I grew up knowing Sam Maloof and Alfreda Maloof. Their bio on Wikipedia and other websites doesn't really show the religious side of this amazing couple. I had always wanted to have parents were more like Sam and Alfreda than the ones I had because they were intelligent, well spoken, kind, gentle, open and creative. They were devout Methodists who attended the Trinity United Methodist Church on the corner of Campus and I street for many years. I used to visit their home before it was moved to the top of Carnelian when it was subjected to eminent domain where the 210 now goes through their old vineyards.
There isn't much on Alfreda however she was a very earthy type woman who was always wearing cultural type jewelry and simple outfits. I mostly remember American Indian type jewelry she adorned herself with. She kept her hair simple and was always a willing shoulder for one of any age.
Here is the bio that is on them from Wikipedia with plenty of citation sources to check upon:
Sam Maloof (born Samuel Solomon Maloof, a member of the large Maalouf family) (January 24, 1916 - May 21, 2009) was a furniture designer and woodworker. He was born in Chino, California, USA, to parents who emigrated to the United States from Lebanon. He attended high school first at Chaffey High School in Ontario, California, where he took his first woodworking class and was recognized by his art teacher as having extraordinary skill. Later he attended Chino High School. Shortly after completing high school, he began working in the art department of the Vortox Manufacturing Company in Claremont, California. He was drafted into the United States Army on October 11, 1941. After serving in the Pacific theater and then transferring to a post in Alaska, Maloof left the army in 1945 to return to Southern California.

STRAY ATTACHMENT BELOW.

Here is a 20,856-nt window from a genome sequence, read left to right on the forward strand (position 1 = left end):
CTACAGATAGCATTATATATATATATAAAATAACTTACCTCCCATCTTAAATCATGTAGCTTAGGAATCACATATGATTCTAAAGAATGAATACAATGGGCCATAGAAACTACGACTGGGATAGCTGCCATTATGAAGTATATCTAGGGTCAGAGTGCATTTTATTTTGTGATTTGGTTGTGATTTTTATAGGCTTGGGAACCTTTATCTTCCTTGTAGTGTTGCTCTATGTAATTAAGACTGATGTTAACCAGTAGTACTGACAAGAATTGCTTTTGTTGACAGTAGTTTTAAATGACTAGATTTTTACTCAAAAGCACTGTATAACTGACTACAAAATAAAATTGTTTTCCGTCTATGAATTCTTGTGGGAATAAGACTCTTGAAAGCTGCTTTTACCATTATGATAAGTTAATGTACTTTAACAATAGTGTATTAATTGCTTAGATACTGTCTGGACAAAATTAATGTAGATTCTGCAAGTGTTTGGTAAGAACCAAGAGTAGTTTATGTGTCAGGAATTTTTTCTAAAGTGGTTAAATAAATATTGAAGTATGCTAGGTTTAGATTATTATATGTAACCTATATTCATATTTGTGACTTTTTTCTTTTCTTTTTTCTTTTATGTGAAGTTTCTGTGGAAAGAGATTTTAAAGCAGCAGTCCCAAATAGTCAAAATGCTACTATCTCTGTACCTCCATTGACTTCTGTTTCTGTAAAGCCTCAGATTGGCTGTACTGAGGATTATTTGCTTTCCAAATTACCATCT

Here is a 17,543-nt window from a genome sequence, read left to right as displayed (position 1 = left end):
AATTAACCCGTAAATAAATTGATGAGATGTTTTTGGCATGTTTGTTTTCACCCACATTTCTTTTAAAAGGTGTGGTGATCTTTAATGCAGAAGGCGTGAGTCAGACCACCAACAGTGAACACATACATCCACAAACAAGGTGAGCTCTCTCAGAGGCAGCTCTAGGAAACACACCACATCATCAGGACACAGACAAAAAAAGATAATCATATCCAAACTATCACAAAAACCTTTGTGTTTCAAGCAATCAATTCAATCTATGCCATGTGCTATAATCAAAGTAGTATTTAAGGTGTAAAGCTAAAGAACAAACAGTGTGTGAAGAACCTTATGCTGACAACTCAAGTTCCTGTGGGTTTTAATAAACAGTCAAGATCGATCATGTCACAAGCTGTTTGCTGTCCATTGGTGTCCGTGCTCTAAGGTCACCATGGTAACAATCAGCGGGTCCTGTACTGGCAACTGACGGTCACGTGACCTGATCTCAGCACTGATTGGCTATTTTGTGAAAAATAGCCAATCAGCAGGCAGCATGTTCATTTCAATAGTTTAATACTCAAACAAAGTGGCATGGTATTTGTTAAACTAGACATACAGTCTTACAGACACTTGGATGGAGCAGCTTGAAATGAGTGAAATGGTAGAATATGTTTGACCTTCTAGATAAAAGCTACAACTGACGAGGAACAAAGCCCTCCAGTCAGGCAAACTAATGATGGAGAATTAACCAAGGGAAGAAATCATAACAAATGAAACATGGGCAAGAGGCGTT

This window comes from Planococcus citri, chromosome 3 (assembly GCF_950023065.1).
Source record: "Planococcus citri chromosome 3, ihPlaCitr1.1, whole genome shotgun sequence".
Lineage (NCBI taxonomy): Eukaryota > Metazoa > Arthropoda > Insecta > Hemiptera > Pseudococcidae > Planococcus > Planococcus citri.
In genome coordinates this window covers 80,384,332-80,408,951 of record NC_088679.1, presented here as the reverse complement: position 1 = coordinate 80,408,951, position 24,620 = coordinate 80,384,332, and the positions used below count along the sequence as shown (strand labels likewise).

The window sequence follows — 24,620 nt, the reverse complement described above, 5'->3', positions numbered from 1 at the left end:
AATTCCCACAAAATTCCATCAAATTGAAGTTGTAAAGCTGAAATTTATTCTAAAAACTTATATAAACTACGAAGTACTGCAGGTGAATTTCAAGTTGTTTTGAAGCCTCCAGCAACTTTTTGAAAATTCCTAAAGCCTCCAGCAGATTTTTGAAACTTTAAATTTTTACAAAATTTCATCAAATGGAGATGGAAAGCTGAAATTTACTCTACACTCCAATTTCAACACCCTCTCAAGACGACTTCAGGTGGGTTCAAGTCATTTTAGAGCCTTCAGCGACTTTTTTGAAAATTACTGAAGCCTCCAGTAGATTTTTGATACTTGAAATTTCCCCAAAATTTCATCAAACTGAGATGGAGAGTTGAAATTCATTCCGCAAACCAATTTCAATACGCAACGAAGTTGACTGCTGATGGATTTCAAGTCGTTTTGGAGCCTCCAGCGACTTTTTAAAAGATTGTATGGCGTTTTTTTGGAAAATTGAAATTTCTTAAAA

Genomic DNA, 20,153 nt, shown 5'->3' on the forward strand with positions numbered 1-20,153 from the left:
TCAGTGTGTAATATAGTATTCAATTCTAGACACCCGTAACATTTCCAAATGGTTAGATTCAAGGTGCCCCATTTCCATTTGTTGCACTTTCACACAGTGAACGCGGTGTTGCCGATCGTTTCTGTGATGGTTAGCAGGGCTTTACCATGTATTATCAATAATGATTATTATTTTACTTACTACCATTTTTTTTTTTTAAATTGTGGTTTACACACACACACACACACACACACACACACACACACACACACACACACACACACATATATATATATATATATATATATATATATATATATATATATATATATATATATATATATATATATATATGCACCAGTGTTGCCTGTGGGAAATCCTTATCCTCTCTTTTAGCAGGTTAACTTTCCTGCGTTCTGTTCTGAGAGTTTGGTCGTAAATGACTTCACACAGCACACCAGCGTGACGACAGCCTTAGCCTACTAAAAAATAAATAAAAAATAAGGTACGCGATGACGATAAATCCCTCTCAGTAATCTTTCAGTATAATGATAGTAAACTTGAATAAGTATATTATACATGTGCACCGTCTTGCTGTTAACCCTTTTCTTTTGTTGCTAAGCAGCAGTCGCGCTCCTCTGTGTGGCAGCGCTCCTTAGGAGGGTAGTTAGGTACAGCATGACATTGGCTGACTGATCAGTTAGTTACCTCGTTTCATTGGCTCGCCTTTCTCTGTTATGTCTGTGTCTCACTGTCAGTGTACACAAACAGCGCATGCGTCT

Maloof married Alfreda Louise Ward on June 27, 1948 and the couple moved into a house at 921 Plaza Serena, Ontario, California where Sam set up a furniture workshop in the garage. Mostly from necessity, Maloof designed and built a suite of furniture for his home using salvaged materials. Commissioned pieces followed, and from 1949-1952 Maloof continued working in the garage of his Ontario home. In 1953, Maloof relocated to Alta Loma, California where he built a studio to continue making furniture.
Maloof's work is in the collections of several major American museums, including the Metropolitan Museum of Art, the Los Angeles County Museum of Art, the Philadelphia Museum of Art, and the Smithsonian American Art Museum. In 1985 he was awarded a MacArthur "Genius" grant. Presidents Jimmy Carter and Ronald Reagan have both owned Maloof rockers.
Sam Maloof resided in Alta Loma, California, a neighborhood community in the City of Rancho Cucamonga. On a former citrus orchard are his home, his furniture shops and the site of the Sam and Alfreda Maloof Foundation for Arts and Crafts.
He was described by the Smithsonian Institution as "America's most renowned contemporary furniture craftsman" and People magazine dubbed him "The Hemingway of Hardwood." But his business card always said "woodworker." "I like the word," he told a Los Angeles Times reporter, his eyes brightening behind large, owl-eyed glass frames. "It's an honest word."
In 1985 Mr. Maloof became the first craftsman to receive a MacArthur fellowship; and despite such recognition, he declined to identify himself as an artist. His autobiography was titled Sam Maloof: Woodworker.
This is the church we all attended during my childhood:
This is Sam and Alfreda as I knew them. This is their older home before they moved to Alta Loma at the top of Carnelian where their foundation now operates:
I last saw Sam Maloof alive in 2008 after my final surgery and was out of the wheelchair. Promising to visit again, I got busy and he passed before I could see him again.